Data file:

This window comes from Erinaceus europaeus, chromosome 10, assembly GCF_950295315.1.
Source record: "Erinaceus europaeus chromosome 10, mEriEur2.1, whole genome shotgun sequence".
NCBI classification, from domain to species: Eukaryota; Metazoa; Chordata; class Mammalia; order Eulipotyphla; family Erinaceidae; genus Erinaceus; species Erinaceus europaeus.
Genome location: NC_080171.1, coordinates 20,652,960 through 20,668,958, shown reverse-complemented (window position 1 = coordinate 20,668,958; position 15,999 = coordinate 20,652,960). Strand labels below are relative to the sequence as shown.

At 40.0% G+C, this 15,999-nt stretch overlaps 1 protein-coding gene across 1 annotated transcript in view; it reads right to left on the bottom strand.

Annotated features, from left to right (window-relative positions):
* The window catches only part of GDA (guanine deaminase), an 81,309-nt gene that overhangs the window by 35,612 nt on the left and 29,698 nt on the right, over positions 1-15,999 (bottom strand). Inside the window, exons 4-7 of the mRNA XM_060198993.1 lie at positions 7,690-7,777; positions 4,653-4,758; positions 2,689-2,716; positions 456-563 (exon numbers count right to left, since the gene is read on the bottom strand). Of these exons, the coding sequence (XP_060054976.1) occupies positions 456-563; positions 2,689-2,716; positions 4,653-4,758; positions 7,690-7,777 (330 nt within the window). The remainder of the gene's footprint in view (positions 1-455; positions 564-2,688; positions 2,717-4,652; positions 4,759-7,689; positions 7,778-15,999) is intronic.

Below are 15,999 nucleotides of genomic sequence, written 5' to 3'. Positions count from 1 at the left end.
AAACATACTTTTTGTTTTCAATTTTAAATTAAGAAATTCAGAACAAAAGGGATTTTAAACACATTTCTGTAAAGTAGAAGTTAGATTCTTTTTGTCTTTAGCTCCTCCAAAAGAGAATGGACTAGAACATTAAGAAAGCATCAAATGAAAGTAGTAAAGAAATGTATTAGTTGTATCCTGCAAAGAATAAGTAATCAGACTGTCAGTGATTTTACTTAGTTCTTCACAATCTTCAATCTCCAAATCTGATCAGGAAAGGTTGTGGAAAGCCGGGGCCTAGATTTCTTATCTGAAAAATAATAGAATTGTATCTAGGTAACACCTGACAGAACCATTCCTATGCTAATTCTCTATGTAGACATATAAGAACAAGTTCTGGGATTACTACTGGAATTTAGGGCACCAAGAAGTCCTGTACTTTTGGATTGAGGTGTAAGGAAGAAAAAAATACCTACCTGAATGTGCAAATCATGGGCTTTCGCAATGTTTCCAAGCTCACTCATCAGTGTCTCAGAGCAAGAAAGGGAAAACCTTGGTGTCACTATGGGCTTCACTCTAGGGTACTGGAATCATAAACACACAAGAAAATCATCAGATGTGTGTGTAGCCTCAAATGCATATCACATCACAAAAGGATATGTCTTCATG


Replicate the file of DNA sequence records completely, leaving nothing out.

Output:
This window comes from Erinaceus europaeus, chromosome 10, assembly GCF_950295315.1.
Source record: "Erinaceus europaeus chromosome 10, mEriEur2.1, whole genome shotgun sequence".
NCBI classification, from domain to species: Eukaryota; Metazoa; Chordata; class Mammalia; order Eulipotyphla; family Erinaceidae; genus Erinaceus; species Erinaceus europaeus.
Genome location: NC_080171.1, coordinates 20,652,960 through 20,668,958, shown reverse-complemented (window position 1 = coordinate 20,668,958; position 15,999 = coordinate 20,652,960). Strand labels below are relative to the sequence as shown.

At 40.0% G+C, this 15,999-nt stretch overlaps 1 protein-coding gene across 1 annotated transcript in view; it reads right to left on the bottom strand.

Annotated features, from left to right (window-relative positions):
* The window catches only part of GDA (guanine deaminase), an 81,309-nt gene that overhangs the window by 35,612 nt on the left and 29,698 nt on the right, over positions 1-15,999 (bottom strand). Inside the window, exons 4-7 of the mRNA XM_060198993.1 lie at positions 7,690-7,777; positions 4,653-4,758; positions 2,689-2,716; positions 456-563 (exon numbers count right to left, since the gene is read on the bottom strand). Of these exons, the coding sequence (XP_060054976.1) occupies positions 456-563; positions 2,689-2,716; positions 4,653-4,758; positions 7,690-7,777 (330 nt within the window). The remainder of the gene's footprint in view (positions 1-455; positions 564-2,688; positions 2,717-4,652; positions 4,759-7,689; positions 7,778-15,999) is intronic.

Below are 15,999 nucleotides of genomic sequence, written 5' to 3'. Positions count from 1 at the left end.
AAACATACTTTTTGTTTTCAATTTTAAATTAAGAAATTCAGAACAAAAGGGATTTTAAACACATTTCTGTAAAGTAGAAGTTAGATTCTTTTTGTCTTTAGCTCCTCCAAAAGAGAATGGACTAGAACATTAAGAAAGCATCAAATGAAAGTAGTAAAGAAATGTATTAGTTGTATCCTGCAAAGAATAAGTAATCAGACTGTCAGTGATTTTACTTAGTTCTTCACAATCTTCAATCTCCAAATCTGATCAGGAAAGGTTGTGGAAAGCCGGGGCCTAGATTTCTTATCTGAAAAATAATAGAATTGTATCTAGGTAACACCTGACAGAACCATTCCTATGCTAATTCTCTATGTAGACATATAAGAACAAGTTCTGGGATTACTACTGGAATTTAGGGCACCAAGAAGTCCTGTACTTTTGGATTGAGGTGTAAGGAAGAAAAAAATACCTACCTGAATGTGCAAATCATGGGCTTTCGCAATGTTTCCAAGCTCACTCATCAGTGTCTCAGAGCAAGAAAGGGAAAACCTTGGTGTCACTATGGGCTTCACTCTAGGGTACTGGAATCATAAACACACAAGAAAATCATCAGATGTGTGTGTAGCCTCAAATGCATATCACATCACAAAAGGATATGTCTTCATG